Saturday, January 28, 2012

Vertigo: Alfred Hitchcock's Edifice to Obsession

a video blog by guest contributor Brandon Kyle Goco

Brandon Goco, guest host of Turner Classic Movies’ monthly podcast series for October 2011, is both a film student and a movie fanatic. He has penned well over a hundred individual blogs for the TCM Classic Film Union, has his own blog, Brandon Kyle the Cinephile, and has only recently taken up video blogging. At the age of 20, Brandon is currently attending a California State University, majoring in film studies and working part-time as the production coordinator and general manager for the university’s local television station. He has dreams of becoming a film director or film preservationist some day.

Brandon on Vertigo (he recommends his video be viewed in 720p):


  1. Brandon, you hit the nail on the head with this clip - you really captured so much of the enigmatic greatness of "Vertigo" in a very brief ammount of time (I think I'll be watching your clip multiple times because it's like a quick, condensed injection of the Vertigo-vibe). It's not just remarkable that someone of your age has already developed an appreciation of this kind of filmmaking, but that you also seem to pickup on so much of the deeper themes of "Vertigo" that can often escape a viewer, no matter what his age. I love how you hit on the cyclical, non-linear aspect of the film, which is probably, as you pointed out, one of the sources of it's mystery but also the confounding effect it has on some viewers. There is the Nietzschian, existential aspect of the Eternal Return that I feel is also at play in this great work. I have to say that I agree with everything you say and that "Vertigo" happens to also be my personal favorite of Hitchcock's great body of work. You've done right by the Master and I'm sure you've made your mother proud.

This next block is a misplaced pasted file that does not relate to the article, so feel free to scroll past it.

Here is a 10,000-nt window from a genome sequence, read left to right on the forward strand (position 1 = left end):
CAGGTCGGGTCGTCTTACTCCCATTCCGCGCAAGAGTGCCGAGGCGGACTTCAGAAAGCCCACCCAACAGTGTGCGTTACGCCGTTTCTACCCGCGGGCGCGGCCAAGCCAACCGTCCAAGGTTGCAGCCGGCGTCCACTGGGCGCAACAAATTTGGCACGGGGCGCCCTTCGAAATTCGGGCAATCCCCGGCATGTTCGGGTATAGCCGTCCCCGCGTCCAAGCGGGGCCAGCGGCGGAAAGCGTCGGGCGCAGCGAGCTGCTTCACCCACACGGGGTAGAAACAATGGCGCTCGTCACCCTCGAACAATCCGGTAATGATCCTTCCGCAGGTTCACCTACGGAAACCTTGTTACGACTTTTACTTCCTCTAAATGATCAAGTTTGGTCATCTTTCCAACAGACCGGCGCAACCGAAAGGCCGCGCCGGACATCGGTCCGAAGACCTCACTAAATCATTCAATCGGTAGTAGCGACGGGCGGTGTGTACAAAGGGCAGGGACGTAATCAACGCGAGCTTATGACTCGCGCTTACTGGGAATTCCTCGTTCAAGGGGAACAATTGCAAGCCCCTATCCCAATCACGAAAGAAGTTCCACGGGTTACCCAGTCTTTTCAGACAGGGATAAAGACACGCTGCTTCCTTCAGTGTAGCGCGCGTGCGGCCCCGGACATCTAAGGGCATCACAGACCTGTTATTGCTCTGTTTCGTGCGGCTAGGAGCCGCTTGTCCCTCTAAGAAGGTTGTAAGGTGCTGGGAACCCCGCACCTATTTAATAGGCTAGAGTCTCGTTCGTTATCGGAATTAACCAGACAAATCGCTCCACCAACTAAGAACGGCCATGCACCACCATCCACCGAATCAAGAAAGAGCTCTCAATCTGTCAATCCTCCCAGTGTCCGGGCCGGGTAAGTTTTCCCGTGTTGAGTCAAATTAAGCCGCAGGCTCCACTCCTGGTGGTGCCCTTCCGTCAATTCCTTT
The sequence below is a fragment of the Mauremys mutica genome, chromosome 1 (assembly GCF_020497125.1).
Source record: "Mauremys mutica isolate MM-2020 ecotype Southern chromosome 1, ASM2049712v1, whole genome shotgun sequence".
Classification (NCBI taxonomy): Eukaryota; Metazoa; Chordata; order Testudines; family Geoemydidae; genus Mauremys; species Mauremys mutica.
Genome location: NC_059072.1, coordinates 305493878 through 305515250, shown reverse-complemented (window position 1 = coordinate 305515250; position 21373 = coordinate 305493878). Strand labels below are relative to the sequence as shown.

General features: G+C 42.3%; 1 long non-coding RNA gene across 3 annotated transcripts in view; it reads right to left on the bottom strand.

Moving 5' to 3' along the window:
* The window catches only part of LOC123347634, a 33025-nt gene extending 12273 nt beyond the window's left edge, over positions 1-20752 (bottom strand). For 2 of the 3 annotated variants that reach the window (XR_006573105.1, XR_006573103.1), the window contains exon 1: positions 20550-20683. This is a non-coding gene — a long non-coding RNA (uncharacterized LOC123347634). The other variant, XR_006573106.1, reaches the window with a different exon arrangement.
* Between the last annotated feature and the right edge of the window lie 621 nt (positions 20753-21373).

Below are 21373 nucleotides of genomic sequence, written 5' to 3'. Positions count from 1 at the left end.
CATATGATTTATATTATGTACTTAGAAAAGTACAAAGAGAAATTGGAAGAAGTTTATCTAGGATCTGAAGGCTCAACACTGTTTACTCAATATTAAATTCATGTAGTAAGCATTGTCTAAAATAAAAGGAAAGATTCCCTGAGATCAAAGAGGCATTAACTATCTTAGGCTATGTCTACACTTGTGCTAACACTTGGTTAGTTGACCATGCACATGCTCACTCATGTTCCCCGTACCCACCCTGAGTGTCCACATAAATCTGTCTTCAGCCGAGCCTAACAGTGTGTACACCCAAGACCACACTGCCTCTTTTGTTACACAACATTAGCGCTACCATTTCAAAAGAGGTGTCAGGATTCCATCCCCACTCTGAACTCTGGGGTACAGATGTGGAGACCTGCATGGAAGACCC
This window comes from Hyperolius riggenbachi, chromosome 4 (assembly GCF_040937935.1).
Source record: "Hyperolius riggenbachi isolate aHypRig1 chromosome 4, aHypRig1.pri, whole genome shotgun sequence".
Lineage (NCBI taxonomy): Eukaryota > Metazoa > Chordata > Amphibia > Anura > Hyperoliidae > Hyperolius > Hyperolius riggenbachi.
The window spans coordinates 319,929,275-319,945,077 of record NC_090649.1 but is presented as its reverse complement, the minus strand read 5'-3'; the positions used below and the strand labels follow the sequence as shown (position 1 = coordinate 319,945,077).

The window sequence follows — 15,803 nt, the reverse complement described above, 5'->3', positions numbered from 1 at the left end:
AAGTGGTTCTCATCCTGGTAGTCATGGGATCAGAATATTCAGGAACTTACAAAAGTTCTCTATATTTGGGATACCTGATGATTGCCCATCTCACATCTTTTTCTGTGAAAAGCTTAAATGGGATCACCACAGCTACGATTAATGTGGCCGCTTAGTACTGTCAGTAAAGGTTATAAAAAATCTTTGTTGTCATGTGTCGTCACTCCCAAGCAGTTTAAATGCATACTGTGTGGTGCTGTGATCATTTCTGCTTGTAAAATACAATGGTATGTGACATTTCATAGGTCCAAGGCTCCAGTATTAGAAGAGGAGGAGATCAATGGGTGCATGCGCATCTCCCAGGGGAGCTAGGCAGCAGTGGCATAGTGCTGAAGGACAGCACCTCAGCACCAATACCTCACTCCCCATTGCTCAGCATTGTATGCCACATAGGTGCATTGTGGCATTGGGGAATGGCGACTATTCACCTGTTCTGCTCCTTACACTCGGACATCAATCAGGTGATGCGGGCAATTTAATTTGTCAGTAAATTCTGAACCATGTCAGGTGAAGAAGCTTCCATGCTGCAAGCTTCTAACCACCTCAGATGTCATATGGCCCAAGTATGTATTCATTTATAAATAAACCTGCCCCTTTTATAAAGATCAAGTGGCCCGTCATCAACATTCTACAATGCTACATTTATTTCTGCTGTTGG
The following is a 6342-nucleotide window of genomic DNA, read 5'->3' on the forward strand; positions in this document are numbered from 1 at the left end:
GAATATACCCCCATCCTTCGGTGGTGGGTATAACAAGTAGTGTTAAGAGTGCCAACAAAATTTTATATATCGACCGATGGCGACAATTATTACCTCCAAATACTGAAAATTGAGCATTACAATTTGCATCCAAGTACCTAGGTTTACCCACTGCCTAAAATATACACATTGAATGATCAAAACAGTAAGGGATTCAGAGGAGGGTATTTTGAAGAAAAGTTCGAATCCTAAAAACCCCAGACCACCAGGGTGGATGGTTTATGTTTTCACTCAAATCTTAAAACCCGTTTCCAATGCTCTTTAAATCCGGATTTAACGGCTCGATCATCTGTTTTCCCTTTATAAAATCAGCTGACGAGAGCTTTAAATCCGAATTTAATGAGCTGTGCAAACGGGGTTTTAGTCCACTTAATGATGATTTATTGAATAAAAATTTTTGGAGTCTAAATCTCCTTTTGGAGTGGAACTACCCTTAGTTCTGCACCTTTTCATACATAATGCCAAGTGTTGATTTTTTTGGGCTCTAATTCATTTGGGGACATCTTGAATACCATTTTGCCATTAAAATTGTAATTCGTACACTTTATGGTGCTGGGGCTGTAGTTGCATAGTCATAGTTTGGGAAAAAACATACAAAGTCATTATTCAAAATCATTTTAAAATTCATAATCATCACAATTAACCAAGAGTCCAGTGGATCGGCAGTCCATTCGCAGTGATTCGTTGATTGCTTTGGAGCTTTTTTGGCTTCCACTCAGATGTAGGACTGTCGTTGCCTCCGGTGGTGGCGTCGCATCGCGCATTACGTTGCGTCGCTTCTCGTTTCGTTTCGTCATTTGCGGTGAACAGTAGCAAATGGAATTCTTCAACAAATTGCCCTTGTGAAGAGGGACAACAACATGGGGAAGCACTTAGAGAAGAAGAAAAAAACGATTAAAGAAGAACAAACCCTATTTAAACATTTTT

2. Brandon I loved you Vlog on Vertigo, as Motorcycle Boy stated, you captured the essence of the film and showed many of the essential scenes. The scene vignettes helps us to appreciate the pure visual and auditory masterpiece that is Vertigo, while your narrative captures the obsession and uniqueness that makes up this Hitchcock film. Bravo for this outstanding contribution to Lady Eve's Month of Vertigo.

  3. Another amazing vlog by Brandon! I love how you explored the film from the technique and the use of camera and effect.